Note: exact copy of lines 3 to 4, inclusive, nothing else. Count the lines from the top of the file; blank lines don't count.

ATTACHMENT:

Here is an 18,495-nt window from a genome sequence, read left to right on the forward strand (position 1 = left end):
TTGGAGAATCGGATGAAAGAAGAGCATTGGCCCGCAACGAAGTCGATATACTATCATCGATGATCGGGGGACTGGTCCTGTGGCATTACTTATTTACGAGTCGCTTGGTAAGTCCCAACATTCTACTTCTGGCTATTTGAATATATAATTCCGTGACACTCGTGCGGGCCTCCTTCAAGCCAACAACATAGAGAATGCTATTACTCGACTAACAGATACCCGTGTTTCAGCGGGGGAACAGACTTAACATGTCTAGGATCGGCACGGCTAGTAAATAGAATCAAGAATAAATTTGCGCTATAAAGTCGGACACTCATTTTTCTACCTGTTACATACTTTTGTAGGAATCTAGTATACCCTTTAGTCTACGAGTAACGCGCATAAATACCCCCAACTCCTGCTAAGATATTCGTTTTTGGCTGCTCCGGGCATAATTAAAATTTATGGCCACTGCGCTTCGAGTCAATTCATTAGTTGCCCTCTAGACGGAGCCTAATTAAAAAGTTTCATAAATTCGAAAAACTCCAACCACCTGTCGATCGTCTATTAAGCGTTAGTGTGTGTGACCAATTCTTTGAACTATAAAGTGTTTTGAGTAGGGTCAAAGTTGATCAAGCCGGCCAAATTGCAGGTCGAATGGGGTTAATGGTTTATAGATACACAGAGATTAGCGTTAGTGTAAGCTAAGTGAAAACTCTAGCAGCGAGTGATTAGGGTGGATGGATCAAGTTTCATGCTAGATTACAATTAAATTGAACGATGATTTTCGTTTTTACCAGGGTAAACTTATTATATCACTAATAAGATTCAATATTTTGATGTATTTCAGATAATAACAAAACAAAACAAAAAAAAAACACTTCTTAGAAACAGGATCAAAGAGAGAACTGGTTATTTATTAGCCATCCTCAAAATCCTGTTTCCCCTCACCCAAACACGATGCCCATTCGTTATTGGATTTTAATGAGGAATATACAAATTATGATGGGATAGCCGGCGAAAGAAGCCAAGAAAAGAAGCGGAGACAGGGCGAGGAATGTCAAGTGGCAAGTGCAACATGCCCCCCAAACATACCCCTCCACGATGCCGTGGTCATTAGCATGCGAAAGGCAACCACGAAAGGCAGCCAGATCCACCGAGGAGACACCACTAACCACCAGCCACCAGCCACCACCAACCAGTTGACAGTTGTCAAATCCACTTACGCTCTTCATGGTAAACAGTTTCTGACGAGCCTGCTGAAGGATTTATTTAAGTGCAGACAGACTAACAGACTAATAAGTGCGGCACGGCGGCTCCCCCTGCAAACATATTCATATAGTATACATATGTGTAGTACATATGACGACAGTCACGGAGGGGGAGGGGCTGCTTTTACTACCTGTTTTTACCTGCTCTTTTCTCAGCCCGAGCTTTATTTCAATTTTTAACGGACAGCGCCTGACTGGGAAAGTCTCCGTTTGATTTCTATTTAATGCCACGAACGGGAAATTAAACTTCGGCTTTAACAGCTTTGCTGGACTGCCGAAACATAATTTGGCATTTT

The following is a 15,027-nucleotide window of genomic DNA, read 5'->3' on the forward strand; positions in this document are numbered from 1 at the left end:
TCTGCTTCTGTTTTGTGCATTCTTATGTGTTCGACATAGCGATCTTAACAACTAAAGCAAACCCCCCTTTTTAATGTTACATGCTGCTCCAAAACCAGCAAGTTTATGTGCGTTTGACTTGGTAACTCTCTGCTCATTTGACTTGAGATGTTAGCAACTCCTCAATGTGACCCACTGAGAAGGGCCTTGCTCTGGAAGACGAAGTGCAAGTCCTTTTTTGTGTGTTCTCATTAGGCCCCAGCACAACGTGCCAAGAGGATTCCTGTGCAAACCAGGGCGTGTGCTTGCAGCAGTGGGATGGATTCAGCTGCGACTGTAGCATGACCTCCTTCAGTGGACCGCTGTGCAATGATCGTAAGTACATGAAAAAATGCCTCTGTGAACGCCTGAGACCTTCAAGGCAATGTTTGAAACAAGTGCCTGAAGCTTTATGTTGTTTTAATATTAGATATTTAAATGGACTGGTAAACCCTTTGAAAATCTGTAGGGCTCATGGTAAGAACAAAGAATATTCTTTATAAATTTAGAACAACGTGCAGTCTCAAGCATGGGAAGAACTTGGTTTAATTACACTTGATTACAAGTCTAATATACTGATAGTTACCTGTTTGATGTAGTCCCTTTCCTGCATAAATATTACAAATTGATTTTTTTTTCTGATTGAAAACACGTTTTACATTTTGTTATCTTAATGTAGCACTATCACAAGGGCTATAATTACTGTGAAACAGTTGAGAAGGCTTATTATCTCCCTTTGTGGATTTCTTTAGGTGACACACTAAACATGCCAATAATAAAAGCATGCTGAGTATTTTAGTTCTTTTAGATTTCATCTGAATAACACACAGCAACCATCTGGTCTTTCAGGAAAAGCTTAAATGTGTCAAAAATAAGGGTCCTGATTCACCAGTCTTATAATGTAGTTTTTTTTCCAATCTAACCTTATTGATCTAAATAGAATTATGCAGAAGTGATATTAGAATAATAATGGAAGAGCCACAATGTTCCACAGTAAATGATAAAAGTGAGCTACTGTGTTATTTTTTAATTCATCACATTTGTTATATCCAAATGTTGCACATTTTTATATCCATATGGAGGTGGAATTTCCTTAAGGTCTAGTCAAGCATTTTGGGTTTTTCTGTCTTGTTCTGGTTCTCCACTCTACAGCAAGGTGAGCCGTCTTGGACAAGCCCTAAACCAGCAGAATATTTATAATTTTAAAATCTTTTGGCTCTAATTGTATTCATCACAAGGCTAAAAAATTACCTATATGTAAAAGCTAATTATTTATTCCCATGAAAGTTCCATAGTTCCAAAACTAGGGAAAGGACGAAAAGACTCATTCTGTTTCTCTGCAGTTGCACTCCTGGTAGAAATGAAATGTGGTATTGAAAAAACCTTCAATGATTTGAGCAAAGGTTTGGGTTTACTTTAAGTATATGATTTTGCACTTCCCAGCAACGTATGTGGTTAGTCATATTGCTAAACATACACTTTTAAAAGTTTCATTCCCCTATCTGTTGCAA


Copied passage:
The following is a 15,027-nucleotide window of genomic DNA, read 5'->3' on the forward strand; positions in this document are numbered from 1 at the left end:
TCTGCTTCTGTTTTGTGCATTCTTATGTGTTCGACATAGCGATCTTAACAACTAAAGCAAACCCCCCTTTTTAATGTTACATGCTGCTCCAAAACCAGCAAGTTTATGTGCGTTTGACTTGGTAACTCTCTGCTCATTTGACTTGAGATGTTAGCAACTCCTCAATGTGACCCACTGAGAAGGGCCTTGCTCTGGAAGACGAAGTGCAAGTCCTTTTTTGTGTGTTCTCATTAGGCCCCAGCACAACGTGCCAAGAGGATTCCTGTGCAAACCAGGGCGTGTGCTTGCAGCAGTGGGATGGATTCAGCTGCGACTGTAGCATGACCTCCTTCAGTGGACCGCTGTGCAATGATCGTAAGTACATGAAAAAATGCCTCTGTGAACGCCTGAGACCTTCAAGGCAATGTTTGAAACAAGTGCCTGAAGCTTTATGTTGTTTTAATATTAGATATTTAAATGGACTGGTAAACCCTTTGAAAATCTGTAGGGCTCATGGTAAGAACAAAGAATATTCTTTATAAATTTAGAACAACGTGCAGTCTCAAGCATGGGAAGAACTTGGTTTAATTACACTTGATTACAAGTCTAATATACTGATAGTTACCTGTTTGATGTAGTCCCTTTCCTGCATAAATATTACAAATTGATTTTTTTTTCTGATTGAAAACACGTTTTACATTTTGTTATCTTAATGTAGCACTATCACAAGGGCTATAATTACTGTGAAACAGTTGAGAAGGCTTATTATCTCCCTTTGTGGATTTCTTTAGGTGACACACTAAACATGCCAATAATAAAAGCATGCTGAGTATTTTAGTTCTTTTAGATTTCATCTGAATAACACACAGCAACCATCTGGTCTTTCAGGAAAAGCTTAAATGTGTCAAAAATAAGGGTCCTGATTCACCAGTCTTATAATGTAGTTTTTTTTCCAATCTAACCTTATTGATCTAAATAGAATTATGCAGAAGTGATATTAGAATAATAATGGAAGAGCCACAATGTTCCACAGTAAATGATAAAAGTGAGCTACTGTGTTATTTTTTAATTCATCACATTTGTTATATCCAAATGTTGCACATTTTTATATCCATATGGAGGTGGAATTTCCTTAAGGTCTAGTCAAGCATTTTGGGTTTTTCTGTCTTGTTCTGGTTCTCCACTCTACAGCAAGGTGAGCCGTCTTGGACAAGCCCTAAACCAGCAGAATATTTATAATTTTAAAATCTTTTGGCTCTAATTGTATTCATCACAAGGCTAAAAAATTACCTATATGTAAAAGCTAATTATTTATTCCCATGAAAGTTCCATAGTTCCAAAACTAGGGAAAGGACGAAAAGACTCATTCTGTTTCTCTGCAGTTGCACTCCTGGTAGAAATGAAATGTGGTATTGAAAAAACCTTCAATGATTTGAGCAAAGGTTTGGGTTTACTTTAAGTATATGATTTTGCACTTCCCAGCAACGTATGTGGTTAGTCATATTGCTAAACATACACTTTTAAAAGTTTCATTCCCCTATCTGTTGCAA